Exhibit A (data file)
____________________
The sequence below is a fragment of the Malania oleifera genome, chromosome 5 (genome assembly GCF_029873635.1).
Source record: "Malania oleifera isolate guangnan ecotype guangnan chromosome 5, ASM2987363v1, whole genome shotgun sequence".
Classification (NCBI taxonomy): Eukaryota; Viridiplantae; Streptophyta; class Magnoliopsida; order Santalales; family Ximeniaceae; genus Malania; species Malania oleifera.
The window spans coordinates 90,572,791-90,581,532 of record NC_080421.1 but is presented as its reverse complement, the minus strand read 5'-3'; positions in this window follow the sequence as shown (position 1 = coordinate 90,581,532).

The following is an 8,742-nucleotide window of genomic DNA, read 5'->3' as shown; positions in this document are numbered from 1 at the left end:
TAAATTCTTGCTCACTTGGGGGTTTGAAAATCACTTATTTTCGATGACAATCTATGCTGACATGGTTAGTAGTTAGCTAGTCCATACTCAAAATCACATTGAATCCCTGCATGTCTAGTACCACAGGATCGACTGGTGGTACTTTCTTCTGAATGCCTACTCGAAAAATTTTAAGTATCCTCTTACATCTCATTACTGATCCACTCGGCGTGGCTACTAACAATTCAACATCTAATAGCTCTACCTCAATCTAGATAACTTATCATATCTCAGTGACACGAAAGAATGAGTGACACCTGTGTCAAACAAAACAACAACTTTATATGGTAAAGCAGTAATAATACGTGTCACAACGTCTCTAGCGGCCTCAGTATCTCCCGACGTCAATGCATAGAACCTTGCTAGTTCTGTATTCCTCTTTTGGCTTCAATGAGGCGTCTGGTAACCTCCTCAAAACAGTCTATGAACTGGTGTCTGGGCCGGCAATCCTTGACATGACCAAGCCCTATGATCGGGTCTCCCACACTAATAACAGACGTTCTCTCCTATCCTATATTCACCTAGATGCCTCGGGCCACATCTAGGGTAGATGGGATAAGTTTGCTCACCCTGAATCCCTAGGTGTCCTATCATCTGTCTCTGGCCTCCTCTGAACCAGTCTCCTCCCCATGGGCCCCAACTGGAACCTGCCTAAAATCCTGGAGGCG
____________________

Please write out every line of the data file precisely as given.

The sequence below is a fragment of the Malania oleifera genome, chromosome 5 (genome assembly GCF_029873635.1).
Source record: "Malania oleifera isolate guangnan ecotype guangnan chromosome 5, ASM2987363v1, whole genome shotgun sequence".
Classification (NCBI taxonomy): Eukaryota; Viridiplantae; Streptophyta; class Magnoliopsida; order Santalales; family Ximeniaceae; genus Malania; species Malania oleifera.
The window spans coordinates 90,572,791-90,581,532 of record NC_080421.1 but is presented as its reverse complement, the minus strand read 5'-3'; positions in this window follow the sequence as shown (position 1 = coordinate 90,581,532).

The following is an 8,742-nucleotide window of genomic DNA, read 5'->3' as shown; positions in this document are numbered from 1 at the left end:
TAAATTCTTGCTCACTTGGGGGTTTGAAAATCACTTATTTTCGATGACAATCTATGCTGACATGGTTAGTAGTTAGCTAGTCCATACTCAAAATCACATTGAATCCCTGCATGTCTAGTACCACAGGATCGACTGGTGGTACTTTCTTCTGAATGCCTACTCGAAAAATTTTAAGTATCCTCTTACATCTCATTACTGATCCACTCGGCGTGGCTACTAACAATTCAACATCTAATAGCTCTACCTCAATCTAGATAACTTATCATATCTCAGTGACACGAAAGAATGAGTGACACCTGTGTCAAACAAAACAACAACTTTATATGGTAAAGCAGTAATAATACGTGTCACAACGTCTCTAGCGGCCTCAGTATCTCCCGACGTCAATGCATAGAACCTTGCTAGTTCTGTATTCCTCTTTTGGCTTCAATGAGGCGTCTGGTAACCTCCTCAAAACAGTCTATGAACTGGTGTCTGGGCCGGCAATCCTTGACATGACCAAGCCCTATGATCGGGTCTCCCACACTAATAACAGACGTTCTCTCCTATCCTATATTCACCTAGATGCCTCGGGCCACATCTAGGGTAGATGGGATAAGTTTGCTCACCCTGAATCCCTAGGTGTCCTATCATCTGTCTCTGGCCTCCTCTGAACCAGTCTCCTCCCCATGGGCCCCAACTGGAACCTGCCTAAAATCCTGGAGGCG